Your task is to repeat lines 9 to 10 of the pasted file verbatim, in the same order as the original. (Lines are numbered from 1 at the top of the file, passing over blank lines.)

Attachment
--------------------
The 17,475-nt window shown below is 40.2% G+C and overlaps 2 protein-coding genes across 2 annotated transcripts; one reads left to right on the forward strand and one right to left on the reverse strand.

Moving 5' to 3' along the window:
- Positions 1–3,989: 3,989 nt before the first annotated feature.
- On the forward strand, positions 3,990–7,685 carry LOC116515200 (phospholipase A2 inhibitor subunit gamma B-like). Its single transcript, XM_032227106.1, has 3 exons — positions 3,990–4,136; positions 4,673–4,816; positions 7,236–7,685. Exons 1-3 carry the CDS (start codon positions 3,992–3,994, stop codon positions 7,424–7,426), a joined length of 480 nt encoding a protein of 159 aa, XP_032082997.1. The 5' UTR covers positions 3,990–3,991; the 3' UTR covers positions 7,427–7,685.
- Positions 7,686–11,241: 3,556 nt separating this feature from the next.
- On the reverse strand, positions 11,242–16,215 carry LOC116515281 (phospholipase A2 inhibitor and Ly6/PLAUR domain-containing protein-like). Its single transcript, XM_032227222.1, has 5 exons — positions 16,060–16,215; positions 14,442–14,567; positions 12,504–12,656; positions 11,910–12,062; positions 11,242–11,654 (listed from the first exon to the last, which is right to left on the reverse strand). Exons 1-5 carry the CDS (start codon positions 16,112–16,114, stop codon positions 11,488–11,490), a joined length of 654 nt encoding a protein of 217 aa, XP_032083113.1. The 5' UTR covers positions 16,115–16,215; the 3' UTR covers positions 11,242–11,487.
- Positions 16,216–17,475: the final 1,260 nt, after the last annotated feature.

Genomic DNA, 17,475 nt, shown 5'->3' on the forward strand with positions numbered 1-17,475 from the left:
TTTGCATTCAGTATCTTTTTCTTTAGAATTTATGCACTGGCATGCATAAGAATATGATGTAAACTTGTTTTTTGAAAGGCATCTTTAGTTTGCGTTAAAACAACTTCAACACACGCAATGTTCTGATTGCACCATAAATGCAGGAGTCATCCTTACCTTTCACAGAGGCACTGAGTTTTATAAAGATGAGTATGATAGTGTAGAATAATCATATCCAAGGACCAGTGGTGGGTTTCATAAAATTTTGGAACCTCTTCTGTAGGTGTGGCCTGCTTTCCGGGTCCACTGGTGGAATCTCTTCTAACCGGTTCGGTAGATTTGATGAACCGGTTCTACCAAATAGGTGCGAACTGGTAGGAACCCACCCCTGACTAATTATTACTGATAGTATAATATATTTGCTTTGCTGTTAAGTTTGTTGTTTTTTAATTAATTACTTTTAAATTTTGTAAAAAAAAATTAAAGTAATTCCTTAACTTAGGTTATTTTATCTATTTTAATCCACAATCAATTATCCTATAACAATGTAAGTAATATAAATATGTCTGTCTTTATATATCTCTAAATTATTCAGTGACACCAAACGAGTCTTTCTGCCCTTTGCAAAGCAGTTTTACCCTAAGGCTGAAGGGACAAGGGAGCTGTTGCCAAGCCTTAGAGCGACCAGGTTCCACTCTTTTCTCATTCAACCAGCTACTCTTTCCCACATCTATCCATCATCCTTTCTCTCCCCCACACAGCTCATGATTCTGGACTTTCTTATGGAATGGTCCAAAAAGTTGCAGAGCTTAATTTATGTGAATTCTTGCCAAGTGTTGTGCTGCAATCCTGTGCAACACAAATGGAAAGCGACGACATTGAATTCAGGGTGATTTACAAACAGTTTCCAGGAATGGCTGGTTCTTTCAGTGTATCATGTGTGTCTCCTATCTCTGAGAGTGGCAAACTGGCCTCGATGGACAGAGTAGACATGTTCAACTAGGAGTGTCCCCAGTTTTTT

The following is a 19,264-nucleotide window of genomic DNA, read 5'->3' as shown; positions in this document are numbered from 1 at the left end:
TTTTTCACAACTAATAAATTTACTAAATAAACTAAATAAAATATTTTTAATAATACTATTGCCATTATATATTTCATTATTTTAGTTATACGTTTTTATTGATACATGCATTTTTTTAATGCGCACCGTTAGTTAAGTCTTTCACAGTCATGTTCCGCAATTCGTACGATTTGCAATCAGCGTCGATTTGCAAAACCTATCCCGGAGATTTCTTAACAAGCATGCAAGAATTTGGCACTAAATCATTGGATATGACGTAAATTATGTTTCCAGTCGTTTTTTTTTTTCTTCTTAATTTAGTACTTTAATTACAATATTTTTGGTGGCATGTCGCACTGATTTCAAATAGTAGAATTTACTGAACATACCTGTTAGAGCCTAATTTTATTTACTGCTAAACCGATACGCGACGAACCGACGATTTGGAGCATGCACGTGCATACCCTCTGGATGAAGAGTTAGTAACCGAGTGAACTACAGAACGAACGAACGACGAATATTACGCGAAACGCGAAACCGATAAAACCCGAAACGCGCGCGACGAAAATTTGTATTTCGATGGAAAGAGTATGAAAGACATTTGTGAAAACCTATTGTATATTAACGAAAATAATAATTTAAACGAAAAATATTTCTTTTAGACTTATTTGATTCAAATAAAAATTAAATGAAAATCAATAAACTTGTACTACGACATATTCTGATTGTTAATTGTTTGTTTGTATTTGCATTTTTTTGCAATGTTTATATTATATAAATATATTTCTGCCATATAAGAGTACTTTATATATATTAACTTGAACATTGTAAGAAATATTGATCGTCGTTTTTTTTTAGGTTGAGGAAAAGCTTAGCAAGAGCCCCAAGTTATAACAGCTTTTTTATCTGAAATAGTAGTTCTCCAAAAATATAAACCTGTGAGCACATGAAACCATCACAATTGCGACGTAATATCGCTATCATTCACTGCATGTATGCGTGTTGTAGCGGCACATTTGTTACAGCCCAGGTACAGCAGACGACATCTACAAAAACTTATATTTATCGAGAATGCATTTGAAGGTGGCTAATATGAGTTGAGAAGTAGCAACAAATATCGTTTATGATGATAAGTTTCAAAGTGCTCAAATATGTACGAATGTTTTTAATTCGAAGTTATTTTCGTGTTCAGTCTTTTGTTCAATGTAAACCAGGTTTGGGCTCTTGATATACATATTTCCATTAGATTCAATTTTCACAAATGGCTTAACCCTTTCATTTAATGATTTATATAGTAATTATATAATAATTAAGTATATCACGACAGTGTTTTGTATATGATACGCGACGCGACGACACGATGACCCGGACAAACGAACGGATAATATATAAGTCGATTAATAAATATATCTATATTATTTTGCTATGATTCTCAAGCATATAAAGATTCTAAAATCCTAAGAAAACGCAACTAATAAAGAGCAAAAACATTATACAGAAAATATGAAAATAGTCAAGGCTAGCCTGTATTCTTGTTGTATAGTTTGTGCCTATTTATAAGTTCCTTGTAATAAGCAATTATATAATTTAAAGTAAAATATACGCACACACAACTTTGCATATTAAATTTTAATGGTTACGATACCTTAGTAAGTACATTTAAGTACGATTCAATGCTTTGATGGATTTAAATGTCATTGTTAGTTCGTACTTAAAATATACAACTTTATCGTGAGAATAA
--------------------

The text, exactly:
TTTGCATTCAGTATCTTTTTCTTTAGAATTTATGCACTGGCATGCATAAGAATATGATGTAAACTTGTTTTTTGAAAGGCATCTTTAGTTTGCGTTAAAACAACTTCAACACACGCAATGTTCTGATTGCACCATAAATGCAGGAGTCATCCTTACCTTTCACAGAGGCACTGAGTTTTATAAAGATGAGTATGATAGTGTAGAATAATCATATCCAAGGACCAGTGGTGGGTTTCATAAAATTTTGGAACCTCTTCTGTAGGTGTGGCCTGCTTTCCGGGTCCACTGGTGGAATCTCTTCTAACCGGTTCGGTAGATTTGATGAACCGGTTCTACCAAATAGGTGCGAACTGGTAGGAACCCACCCCTGACTAATTATTACTGATAGTATAATATATTTGCTTTGCTGTTAAGTTTGTTGTTTTTTAATTAATTACTTTTAAATTTTGTAAAAAAAAATTAAAGTAATTCCTTAACTTAGGTTATTTTATCTATTTTAATCCACAATCAATTATCCTATAACAATGTAAGTAATATAAATATGTCTGTCTTTATATATCTCTAAATTATTCAGTGACACCAAACGAGTCTTTCTGCCCTTTGCAAAGCAGTTTTACCCTAAGGCTGAAGGGACAAGGGAGCTGTTGCCAAGCCTTAGAGCGACCAGGTTCCACTCTTTTCTCATTCAACCAGCTACTCTTTCCCACATCTATCCATCATCCTTTCTCTCCCCCACACAGCTCATGATTCTGGACTTTCTTATGGAATGGTCCAAAAAGTTGCAGAGCTTAATTTATGTGAATTCTTGCCAAGTGTTGTGCTGCAATCCTGTGCAACACAAATGGAAAGCGACGACATTGAATTCAGGGTGATTTACAAACAGTTTCCAGGAATGGCTGGTTCTTTCAGTGTATCATGTGTGTCTCCTATCTCTGAGAGTGGCAAACTGGCCTCGATGGACAGAGTAGACATGTTCAACTAGGAGTGTCCCCAGTTTTTT

The following is a 19,264-nucleotide window of genomic DNA, read 5'->3' as shown; positions in this document are numbered from 1 at the left end: